In just a matter of days many of us will be going to the voting booth to place our votes in the next election of the President of the United States. Prior to giving their vote of confidence to any particular candidate most will have carefully weighed the issues along with each particular candidate’s position relative to those key points.
Polls have repeatedly demonstrated that the three most important elements for a person’s happiness are family, money and health (in no particular order). This means that issues such as morals and values, the economy and healthcare will most likely dominate the political discussions leading up to the election.
Most Americans would agree that our country is currently suffering from a healthcare crisis. Many politicians speak of “healthcare reform”. However, for most this discussion of healthcare reform has to do with access or insurance issues.
In all reality, we are facing a problem that extends way beyond access or health insurance. In an article published in USA Today on July 8, 2008, titled, “CDC launches campaign to make the USA a healthier nation”, some very disturbing points are made.
Julie Gerberding is the director of the Centers for Disease Control and Prevention. She has a message that she wants to convey to Americans: “Health care isn’t only what takes place in a doctor’s office, a clinic or a hospital. We put way too much emphasis on treating disease rather than protecting health in the first place.”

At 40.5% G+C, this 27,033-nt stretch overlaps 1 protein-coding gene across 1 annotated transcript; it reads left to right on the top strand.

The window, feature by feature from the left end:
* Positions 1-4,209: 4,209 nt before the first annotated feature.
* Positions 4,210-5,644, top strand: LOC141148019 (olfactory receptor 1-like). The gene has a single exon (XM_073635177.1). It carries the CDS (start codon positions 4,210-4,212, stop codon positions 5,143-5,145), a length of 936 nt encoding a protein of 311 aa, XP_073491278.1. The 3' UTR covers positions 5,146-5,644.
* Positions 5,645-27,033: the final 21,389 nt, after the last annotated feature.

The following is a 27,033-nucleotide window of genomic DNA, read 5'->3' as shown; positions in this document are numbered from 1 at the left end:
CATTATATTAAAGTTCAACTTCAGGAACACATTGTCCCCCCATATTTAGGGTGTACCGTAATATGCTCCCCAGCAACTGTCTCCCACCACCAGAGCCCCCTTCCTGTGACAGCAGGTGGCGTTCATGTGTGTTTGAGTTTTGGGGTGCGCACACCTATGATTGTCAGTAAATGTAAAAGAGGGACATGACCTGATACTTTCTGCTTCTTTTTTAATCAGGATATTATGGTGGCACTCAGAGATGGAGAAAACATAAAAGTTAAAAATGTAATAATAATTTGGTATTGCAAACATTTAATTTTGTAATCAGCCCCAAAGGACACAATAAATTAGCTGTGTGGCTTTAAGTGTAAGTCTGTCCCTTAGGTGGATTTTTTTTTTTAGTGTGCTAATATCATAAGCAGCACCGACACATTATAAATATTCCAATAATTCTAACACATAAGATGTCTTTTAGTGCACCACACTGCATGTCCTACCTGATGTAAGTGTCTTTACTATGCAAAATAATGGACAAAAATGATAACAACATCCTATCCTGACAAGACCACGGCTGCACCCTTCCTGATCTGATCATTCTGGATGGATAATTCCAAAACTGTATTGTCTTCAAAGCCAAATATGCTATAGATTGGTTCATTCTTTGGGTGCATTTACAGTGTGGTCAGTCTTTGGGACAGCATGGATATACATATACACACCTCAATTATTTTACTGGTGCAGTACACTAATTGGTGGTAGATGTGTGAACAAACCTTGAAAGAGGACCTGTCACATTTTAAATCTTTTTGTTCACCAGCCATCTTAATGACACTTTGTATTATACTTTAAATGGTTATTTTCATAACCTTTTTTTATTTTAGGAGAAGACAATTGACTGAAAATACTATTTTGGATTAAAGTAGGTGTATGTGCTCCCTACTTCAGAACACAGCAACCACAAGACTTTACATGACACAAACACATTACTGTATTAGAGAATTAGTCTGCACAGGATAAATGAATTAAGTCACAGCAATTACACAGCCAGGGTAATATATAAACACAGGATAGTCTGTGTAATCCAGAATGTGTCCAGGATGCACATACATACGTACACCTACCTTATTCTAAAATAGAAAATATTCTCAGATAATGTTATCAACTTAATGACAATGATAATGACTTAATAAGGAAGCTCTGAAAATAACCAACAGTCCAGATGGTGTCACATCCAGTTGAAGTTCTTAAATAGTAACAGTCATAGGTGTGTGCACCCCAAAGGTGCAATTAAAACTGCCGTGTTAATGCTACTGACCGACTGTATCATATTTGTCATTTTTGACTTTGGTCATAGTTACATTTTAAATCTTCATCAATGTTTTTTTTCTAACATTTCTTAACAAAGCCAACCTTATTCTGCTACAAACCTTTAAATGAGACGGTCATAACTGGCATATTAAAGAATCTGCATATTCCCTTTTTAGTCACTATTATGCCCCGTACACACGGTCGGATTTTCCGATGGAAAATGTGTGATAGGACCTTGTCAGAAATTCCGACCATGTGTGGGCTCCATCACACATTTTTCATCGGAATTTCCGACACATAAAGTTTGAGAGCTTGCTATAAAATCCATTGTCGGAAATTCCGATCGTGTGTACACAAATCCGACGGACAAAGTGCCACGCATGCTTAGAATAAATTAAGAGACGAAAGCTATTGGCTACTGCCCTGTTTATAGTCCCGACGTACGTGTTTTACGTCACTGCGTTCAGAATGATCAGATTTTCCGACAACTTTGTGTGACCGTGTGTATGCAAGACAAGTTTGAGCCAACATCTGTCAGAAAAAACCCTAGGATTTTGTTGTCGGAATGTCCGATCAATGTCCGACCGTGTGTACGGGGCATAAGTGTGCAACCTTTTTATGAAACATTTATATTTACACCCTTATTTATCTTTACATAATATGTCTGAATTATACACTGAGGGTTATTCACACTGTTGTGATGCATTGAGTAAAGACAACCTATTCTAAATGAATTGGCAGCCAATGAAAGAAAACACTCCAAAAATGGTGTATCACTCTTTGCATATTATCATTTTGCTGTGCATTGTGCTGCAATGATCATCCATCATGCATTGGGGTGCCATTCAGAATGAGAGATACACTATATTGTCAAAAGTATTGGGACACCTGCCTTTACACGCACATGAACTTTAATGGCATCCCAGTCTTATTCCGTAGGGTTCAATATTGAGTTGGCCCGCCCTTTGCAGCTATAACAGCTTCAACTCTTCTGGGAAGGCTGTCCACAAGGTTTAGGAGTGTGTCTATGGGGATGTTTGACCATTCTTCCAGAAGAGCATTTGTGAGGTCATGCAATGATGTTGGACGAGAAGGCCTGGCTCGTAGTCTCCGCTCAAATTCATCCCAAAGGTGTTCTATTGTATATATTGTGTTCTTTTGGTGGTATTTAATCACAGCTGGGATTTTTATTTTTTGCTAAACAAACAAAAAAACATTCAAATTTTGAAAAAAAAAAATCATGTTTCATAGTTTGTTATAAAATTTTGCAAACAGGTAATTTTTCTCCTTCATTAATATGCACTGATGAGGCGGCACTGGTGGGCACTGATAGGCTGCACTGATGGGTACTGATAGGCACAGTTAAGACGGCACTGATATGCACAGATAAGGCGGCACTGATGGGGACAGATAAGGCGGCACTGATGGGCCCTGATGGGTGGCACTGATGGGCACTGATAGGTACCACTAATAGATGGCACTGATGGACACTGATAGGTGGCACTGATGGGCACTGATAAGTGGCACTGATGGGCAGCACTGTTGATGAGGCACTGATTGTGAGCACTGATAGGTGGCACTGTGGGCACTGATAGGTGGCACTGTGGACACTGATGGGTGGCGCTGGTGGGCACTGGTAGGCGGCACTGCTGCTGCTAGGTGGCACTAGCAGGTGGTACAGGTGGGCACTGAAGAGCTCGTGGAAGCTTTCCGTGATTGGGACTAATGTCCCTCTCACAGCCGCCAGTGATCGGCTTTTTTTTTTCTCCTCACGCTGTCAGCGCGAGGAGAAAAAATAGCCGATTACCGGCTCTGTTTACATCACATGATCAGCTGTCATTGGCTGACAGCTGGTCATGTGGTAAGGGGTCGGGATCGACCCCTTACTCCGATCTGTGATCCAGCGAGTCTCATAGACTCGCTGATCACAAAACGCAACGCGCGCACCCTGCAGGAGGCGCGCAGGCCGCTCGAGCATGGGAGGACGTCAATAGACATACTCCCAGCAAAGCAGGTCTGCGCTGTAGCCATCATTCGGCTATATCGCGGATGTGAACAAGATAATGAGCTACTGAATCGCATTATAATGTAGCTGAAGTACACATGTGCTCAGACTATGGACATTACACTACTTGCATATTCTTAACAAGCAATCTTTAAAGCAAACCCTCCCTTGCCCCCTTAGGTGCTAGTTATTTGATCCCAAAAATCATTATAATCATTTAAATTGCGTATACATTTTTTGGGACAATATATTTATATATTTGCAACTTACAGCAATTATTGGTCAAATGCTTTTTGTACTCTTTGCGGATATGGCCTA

The article goes on to point out that as a result of our emphasis on treating disease rather than protecting health the U.S. does not even rank amongst the top 10 healthiest countries in the world. In fact, the CDC ranks us 26th on one list and as low as 47th on another. Most of us would have a hard time even trying to name 46 other countries!
In an attempt to rectify this issue Gerberding and the CDC have launched the “Healthiest Nation Campaign”. According to the article one of the main goals of the Healthiest Nation Campaign is to keep Americans healthy by integrating health into social policies across all sectors and at all levels of government.
What is alarming during an election year is that today, only a nickel out of every medical dollar spent in the USA goes toward keeping Americans healthy. Gerberding notes that, “Many countries have put more emphasis on health promotion than the United States.”
Gerberding points out that when people talk about investing in prevention, “typically what they’re talking about is ‘let’s invest in screening for early detection of disease.’ That’s secondary prevention. We’re not really talking about the things we need to do before we get to the doctor’s office.”
What becomes very clear is that we seem to be confused as to what exactly health care reform means to each of us. Gerberding points out that, “When people talk about access, they usually are thinking this person does or does not have insurance. But access is a much more complicated issue than just insurance.”
It would seem evident that if we truly are speaking about healthcare reform the discussion must shift away from the topic of access and insurance and move towards one of health. In order to truly reform our healthcare system we need to acquire the basic understanding that our health is our responsibility, not the responsibility of our local politician or insurance company.
Adopting a proactive approach towards your health will help you to take your healthcare issues out of the hands of your doctors, insurance company and politicians. Regular exercise, proper nutrition and checking your nervous system regularly in order to maintain proper body function and health are all proactive attitudes that will pay long-term dividends.
Remember, “We put way too much emphasis on treating disease rather than protecting health in the first place.”